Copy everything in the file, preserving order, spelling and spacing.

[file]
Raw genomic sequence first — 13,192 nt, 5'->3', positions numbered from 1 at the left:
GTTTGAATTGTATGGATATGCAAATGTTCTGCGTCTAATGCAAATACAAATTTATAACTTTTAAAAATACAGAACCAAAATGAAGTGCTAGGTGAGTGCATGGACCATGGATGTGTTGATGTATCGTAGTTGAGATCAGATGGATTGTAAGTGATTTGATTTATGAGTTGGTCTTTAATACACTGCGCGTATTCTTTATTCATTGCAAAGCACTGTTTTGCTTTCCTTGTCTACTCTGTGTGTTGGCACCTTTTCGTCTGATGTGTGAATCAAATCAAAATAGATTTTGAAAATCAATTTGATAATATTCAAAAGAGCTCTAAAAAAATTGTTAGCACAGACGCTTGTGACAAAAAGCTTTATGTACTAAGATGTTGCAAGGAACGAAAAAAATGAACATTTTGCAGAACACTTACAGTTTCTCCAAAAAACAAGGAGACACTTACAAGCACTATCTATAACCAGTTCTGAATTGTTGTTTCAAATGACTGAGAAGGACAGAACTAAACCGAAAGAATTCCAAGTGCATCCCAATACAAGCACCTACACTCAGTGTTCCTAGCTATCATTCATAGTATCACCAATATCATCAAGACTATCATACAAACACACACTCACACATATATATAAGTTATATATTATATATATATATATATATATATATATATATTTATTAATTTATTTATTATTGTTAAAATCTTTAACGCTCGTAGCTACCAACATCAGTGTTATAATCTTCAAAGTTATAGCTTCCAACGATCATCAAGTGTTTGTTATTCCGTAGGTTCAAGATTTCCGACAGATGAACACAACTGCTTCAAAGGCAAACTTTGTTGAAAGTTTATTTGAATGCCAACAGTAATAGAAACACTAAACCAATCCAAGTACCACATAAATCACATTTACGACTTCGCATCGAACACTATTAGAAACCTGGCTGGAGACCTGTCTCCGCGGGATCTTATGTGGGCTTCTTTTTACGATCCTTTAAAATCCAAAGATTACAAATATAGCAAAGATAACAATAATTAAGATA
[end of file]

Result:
Raw genomic sequence first — 13,192 nt, 5'->3', positions numbered from 1 at the left:
GTTTGAATTGTATGGATATGCAAATGTTCTGCGTCTAATGCAAATACAAATTTATAACTTTTAAAAATACAGAACCAAAATGAAGTGCTAGGTGAGTGCATGGACCATGGATGTGTTGATGTATCGTAGTTGAGATCAGATGGATTGTAAGTGATTTGATTTATGAGTTGGTCTTTAATACACTGCGCGTATTCTTTATTCATTGCAAAGCACTGTTTTGCTTTCCTTGTCTACTCTGTGTGTTGGCACCTTTTCGTCTGATGTGTGAATCAAATCAAAATAGATTTTGAAAATCAATTTGATAATATTCAAAAGAGCTCTAAAAAAATTGTTAGCACAGACGCTTGTGACAAAAAGCTTTATGTACTAAGATGTTGCAAGGAACGAAAAAAATGAACATTTTGCAGAACACTTACAGTTTCTCCAAAAAACAAGGAGACACTTACAAGCACTATCTATAACCAGTTCTGAATTGTTGTTTCAAATGACTGAGAAGGACAGAACTAAACCGAAAGAATTCCAAGTGCATCCCAATACAAGCACCTACACTCAGTGTTCCTAGCTATCATTCATAGTATCACCAATATCATCAAGACTATCATACAAACACACACTCACACATATATATAAGTTATATATTATATATATATATATATATATATATATATATTTATTAATTTATTTATTATTGTTAAAATCTTTAACGCTCGTAGCTACCAACATCAGTGTTATAATCTTCAAAGTTATAGCTTCCAACGATCATCAAGTGTTTGTTATTCCGTAGGTTCAAGATTTCCGACAGATGAACACAACTGCTTCAAAGGCAAACTTTGTTGAAAGTTTATTTGAATGCCAACAGTAATAGAAACACTAAACCAATCCAAGTACCACATAAATCACATTTACGACTTCGCATCGAACACTATTAGAAACCTGGCTGGAGACCTGTCTCCGCGGGATCTTATGTGGGCTTCTTTTTACGATCCTTTAAAATCCAAAGATTACAAATATAGCAAAGATAACAATAATTAAGATA